Error Log Monitor

Whether you’re using WordPress for development or simply as a blog or CMS, it is always a good idea to keep an eye on your PHP error log.

  • As a developer, it helps you notice and fix errors in your code.
  • As a normal user, it lets you discover plugin bugs, WordPress compatibility issues and other problems that may be affecting your site, so that you can fix them before they seriously hurt your readers and your search engine rankings.

That’s why I’ve created Error Log Monitor – a plugin that lets you easily view the most recent messages from your PHP error log in your Dashboard, and can even send you automatic email notifications about new errors.


  • Dashboard widget displays the most recent messages from your PHP error log.
  • Automatically detects the location of the log file.
  • Provides instructions for setting up error logging if it’s not enabled yet.
  • Periodically checks the log for new errors and emails them to you.
  • Configurable email address and email frequency (from every 10 minutes to weekly).
  • Configurable number of lines to display.
  • Lets you easily clear the log file.
  • The dashboard widget is only visible to administrators.


The PHP error log Dashboard widget with some error messages

Widget configuration screen


The plugin has only been tested on WordPress 3.4.x, but will probably work with any version from 3.0 and up.


  1. Upload and activate the plugin as usual.
  2. Go to your Dashboard and enable the “PHP Error Log” widget through the “Screen Options” panel.
  3. The widget should automatically display the last 20 lines from your error log. If you haven’t configured error logging yet, it will instead display instructions on how to do that.
  4. (Optional) To enable email notifications, go to widget configuration and enter your email address in the appropriate field.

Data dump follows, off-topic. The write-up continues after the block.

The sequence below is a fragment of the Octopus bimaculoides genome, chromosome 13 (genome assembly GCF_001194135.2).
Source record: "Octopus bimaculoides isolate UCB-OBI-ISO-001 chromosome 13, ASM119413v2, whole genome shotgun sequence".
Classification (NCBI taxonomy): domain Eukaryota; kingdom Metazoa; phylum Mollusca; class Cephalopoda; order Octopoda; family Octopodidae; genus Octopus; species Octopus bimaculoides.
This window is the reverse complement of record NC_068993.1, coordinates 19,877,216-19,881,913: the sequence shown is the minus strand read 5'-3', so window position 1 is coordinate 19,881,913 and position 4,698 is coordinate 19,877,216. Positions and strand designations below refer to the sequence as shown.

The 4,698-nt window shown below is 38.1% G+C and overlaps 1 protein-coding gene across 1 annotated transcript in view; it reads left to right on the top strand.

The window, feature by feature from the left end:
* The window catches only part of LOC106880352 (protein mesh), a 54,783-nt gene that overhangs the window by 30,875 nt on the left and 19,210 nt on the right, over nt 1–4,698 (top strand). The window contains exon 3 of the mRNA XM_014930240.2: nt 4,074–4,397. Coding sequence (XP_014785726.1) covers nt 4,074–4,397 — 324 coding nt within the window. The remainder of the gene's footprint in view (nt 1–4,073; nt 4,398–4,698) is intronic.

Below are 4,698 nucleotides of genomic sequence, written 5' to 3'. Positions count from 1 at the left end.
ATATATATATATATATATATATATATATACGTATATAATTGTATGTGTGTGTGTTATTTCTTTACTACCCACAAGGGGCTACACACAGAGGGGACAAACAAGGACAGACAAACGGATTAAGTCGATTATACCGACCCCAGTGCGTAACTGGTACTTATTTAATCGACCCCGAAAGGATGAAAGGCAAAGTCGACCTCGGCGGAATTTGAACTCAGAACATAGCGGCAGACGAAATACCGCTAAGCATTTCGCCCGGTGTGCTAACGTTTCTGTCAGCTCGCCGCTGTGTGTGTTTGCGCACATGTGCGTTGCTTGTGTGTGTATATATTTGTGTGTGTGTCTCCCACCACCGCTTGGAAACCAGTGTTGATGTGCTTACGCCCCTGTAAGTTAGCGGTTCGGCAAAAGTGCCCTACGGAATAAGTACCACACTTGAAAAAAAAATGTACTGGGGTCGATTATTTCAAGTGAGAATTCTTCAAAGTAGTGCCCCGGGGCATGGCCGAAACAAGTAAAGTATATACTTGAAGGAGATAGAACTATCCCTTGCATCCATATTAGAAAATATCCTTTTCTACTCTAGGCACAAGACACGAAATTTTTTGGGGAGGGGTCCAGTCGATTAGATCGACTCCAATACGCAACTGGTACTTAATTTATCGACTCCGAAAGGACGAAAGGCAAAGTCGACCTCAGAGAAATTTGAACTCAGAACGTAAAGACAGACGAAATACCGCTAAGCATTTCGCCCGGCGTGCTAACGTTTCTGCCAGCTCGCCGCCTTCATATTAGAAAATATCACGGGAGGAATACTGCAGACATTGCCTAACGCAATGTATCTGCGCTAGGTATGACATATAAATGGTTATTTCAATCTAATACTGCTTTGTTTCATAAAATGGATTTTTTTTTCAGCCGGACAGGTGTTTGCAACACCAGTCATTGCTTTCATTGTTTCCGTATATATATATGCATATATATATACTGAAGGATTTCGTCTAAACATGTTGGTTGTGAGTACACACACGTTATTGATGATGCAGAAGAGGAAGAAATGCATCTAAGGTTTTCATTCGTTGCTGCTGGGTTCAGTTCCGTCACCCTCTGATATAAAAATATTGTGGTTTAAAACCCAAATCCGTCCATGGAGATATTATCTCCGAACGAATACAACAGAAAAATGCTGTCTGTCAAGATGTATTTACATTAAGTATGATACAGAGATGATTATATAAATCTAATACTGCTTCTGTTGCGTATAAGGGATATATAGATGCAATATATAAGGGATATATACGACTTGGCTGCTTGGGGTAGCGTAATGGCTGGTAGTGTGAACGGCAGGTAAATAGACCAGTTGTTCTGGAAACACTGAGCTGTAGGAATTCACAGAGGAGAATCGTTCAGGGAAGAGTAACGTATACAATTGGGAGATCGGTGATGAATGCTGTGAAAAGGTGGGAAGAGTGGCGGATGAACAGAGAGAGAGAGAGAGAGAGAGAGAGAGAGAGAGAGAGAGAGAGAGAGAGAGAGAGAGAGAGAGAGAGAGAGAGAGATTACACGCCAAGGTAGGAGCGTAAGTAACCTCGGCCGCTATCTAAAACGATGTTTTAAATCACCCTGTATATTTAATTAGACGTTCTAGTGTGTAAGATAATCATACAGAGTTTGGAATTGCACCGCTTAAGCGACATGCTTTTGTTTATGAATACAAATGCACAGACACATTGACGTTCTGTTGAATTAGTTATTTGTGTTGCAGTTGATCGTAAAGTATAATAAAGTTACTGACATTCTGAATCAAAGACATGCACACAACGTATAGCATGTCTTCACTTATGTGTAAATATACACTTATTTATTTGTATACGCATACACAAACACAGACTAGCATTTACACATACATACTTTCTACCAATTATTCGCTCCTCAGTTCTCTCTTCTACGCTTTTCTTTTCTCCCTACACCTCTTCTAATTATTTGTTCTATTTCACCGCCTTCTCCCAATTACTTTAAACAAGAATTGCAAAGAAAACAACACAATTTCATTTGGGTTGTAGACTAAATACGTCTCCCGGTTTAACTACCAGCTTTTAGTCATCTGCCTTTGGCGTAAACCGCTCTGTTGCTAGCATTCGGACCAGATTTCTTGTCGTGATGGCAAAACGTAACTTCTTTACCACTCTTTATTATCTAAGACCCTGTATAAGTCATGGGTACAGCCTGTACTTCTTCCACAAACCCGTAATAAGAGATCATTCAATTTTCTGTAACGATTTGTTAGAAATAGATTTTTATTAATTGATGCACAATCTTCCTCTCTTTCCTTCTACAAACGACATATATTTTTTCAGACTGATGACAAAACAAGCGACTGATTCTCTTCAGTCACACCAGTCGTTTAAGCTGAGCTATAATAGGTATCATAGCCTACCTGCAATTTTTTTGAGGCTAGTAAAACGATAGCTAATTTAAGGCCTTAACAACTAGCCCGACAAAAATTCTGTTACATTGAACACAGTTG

5. That’s it.


Before writing this plugin, I researched and tried a number of existing error reporting plugins. Unfortunately, most of them were either seriously out of date (no updates for more than two years), or didn’t support email notifications, which was the main feature I was looking for. So I decided to build my own.

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29 Responses to “Error Log Monitor”

  1. Jānis Elsts says:

    Regarding the log file: file ownership could be one problem. When you view that file in your FTP application/whatever, who shows up as the file owner? What about other WordPress-related files – do they have the same owner, or something else?

    As for uploads, that seems completely unrelated to this plugin. Perhaps one of these posts will help:

  2. Tony says:

    would it be listed in phpinfo?

  3. Tony says:

    No I want to use this plugin to find the issue plus to know if something goes wrong.. I use filezilla where would it show me owner?

  4. Tony says:

    Thank you for you attempt to help me in resolving this issue. Hope we can get this nipped.

  5. Jānis Elsts says:

    In FileZilla it would show up in the “Owner/Group” column. Depending on your FileZilla and server versions, it might be a username or a pair of numbers.

  6. Tony says:

    I login with the username of the host account…??? Its shred hosting should I contact go daddy?

  7. Jānis Elsts says:

    Perhaps. Maybe they can help.

  8. JohnN says:

    I am having some problems getting the app to recognise the location of php-errors
    I am fairly certain that the location is properly described since it is consistent with the status report from FTP when I download it… namely /myLogs/logs/php-errors.log

    Directory permissions are all set to 755 / flcdmpe
    and the file to 644 / adfrw (though I would prefer 600.

    Any comments would be welcome

  9. Jānis Elsts says:

    You need to use the absolute path – that is, a path that starts with the root directory. What you have right now looks like a path that’s relative to your FTP home directory, and on most most servers the home directory is not the same as the system root directory.

    Try the development version of the plugin:

    This version will show the absolute path of your WP directory in the widget. You can probably figure out the full path of the log file based on that. If no, try asking your host for the absolute path – they should know.

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